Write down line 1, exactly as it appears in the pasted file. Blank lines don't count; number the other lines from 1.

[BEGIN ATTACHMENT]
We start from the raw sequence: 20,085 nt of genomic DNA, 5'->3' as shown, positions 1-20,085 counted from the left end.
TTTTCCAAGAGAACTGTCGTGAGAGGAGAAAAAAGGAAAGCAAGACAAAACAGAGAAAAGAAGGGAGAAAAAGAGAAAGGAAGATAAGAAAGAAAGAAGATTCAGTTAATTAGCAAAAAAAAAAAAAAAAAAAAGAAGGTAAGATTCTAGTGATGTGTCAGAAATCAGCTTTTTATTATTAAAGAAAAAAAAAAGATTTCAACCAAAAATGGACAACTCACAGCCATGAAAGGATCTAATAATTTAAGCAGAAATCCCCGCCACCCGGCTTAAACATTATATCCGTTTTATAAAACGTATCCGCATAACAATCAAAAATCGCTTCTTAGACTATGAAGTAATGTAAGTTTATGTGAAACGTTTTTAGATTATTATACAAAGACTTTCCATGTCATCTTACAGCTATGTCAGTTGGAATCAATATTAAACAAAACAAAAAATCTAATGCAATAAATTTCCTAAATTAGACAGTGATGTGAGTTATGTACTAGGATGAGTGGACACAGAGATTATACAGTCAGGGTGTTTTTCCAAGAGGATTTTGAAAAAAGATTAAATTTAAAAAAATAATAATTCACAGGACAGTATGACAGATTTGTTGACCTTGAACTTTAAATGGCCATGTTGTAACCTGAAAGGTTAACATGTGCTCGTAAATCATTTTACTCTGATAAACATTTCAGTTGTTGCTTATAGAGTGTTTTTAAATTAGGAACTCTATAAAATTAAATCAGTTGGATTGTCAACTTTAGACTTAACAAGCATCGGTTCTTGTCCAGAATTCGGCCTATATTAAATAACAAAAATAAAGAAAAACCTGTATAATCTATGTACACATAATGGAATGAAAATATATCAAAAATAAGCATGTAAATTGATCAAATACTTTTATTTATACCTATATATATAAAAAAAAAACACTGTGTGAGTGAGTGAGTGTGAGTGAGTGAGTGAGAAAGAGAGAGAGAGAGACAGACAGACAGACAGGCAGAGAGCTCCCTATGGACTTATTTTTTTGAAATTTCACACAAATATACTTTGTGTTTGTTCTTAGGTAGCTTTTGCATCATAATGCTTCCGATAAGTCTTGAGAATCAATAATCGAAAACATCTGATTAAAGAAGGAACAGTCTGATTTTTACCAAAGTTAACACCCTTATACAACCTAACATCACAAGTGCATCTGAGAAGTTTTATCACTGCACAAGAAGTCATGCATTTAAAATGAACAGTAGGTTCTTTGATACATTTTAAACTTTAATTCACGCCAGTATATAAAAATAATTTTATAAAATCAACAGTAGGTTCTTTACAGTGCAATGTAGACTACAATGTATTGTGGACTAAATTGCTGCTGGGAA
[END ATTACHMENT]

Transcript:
We start from the raw sequence: 20,085 nt of genomic DNA, 5'->3' as shown, positions 1-20,085 counted from the left end.